Mary Blair is best know as a Disney illustrator, whose modernist, stylized illustrations formed the basis for the It's a Small World ride and facade, as well as several of the best-loved murals in the parks. But she also worked as a general commercial illustrator, producing a good sheaf of advertising work as well as five illustrated Golden Books.
A Mary Blair Treasury of Golden Books, a new volume, collects these books in one absolutely essential volume. Blair's work is always fantastic, but you couldn't ask for a better showcase than her book-illustration portfolio. One of the anthologized titles is I Can Fly, written by Ruth Krauss, which won the Picture Book Honor at the 1951 New York Tribune Children's Spring Book Festival, but each one of these is worthy of an illustration award, and collectively they showcase both her breadth and the unity of her vision.
Other books included in the anthology include The Golden Book of Little Verses and The New Golden Song Book. which showcase her economical gift for two-page spreads that simultaneously illustrate several shorter pieces woven among the pictures.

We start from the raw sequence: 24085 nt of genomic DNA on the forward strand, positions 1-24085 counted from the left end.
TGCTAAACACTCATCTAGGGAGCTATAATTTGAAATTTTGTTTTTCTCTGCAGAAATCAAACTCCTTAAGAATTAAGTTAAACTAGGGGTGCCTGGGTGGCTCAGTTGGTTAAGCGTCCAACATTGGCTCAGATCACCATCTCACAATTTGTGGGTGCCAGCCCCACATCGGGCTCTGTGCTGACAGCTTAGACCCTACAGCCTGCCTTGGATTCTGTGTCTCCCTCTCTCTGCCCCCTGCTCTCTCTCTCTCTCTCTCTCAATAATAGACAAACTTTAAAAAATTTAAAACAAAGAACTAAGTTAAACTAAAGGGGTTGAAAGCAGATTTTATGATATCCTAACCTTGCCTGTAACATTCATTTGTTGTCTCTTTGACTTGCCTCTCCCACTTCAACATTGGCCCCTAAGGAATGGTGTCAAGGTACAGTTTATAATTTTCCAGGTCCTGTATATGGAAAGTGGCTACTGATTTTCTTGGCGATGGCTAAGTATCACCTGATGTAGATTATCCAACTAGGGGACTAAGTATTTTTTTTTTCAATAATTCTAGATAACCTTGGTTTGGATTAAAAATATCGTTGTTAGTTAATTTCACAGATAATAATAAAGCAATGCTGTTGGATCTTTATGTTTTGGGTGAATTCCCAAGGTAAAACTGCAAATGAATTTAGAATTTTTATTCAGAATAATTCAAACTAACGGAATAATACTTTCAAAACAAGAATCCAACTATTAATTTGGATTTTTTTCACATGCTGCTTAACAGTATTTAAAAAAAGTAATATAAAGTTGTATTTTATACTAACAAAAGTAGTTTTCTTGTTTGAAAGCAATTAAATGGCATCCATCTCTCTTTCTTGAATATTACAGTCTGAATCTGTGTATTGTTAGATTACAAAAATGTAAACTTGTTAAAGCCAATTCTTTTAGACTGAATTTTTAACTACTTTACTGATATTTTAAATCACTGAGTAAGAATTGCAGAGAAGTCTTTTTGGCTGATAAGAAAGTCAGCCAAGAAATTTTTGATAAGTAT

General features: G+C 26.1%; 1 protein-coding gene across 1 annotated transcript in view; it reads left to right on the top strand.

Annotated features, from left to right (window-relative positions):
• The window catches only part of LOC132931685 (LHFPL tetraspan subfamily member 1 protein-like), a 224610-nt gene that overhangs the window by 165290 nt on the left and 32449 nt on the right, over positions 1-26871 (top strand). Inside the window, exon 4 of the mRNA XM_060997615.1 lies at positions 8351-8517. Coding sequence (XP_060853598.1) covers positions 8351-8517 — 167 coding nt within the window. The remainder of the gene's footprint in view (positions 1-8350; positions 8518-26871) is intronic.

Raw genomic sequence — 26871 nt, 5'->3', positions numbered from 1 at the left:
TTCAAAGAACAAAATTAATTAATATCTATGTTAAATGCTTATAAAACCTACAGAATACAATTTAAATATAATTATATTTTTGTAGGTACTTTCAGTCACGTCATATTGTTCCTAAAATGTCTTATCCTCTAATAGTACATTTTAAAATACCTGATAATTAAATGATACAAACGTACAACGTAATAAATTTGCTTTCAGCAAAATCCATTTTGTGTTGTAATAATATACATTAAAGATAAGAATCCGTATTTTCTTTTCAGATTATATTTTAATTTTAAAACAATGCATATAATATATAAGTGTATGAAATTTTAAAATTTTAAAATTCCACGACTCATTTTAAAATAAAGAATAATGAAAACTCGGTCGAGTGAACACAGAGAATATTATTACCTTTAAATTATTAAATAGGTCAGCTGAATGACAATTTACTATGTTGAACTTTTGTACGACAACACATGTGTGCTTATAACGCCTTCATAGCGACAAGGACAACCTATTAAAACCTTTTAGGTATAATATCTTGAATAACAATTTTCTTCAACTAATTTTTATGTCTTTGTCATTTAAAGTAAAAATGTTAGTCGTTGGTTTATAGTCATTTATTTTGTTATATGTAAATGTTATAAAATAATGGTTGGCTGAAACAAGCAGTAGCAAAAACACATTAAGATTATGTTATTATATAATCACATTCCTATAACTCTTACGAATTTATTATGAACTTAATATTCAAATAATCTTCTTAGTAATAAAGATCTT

All the written material still holds up today -- I read the book through for my daughter today to her great pleasure -- but the art is what really makes it sing. What a treat.
If you're interested in other Mary Blair picture books, be sure and check out the astounding Alice in Wonderland edition Disney published a few years back. Click through the jump for some examples from the book that Random House publicity was kind enough to send along.
I write books. My latest is a YA science fiction novel called Homeland (it's the sequel to Little Brother). More books: Rapture of the Nerds (a novel, with Charlie Stross); With a Little Help (short stories); and The Great Big Beautiful Tomorrow (novella and nonfic). I speak all over the place and I tweet and tumble, too.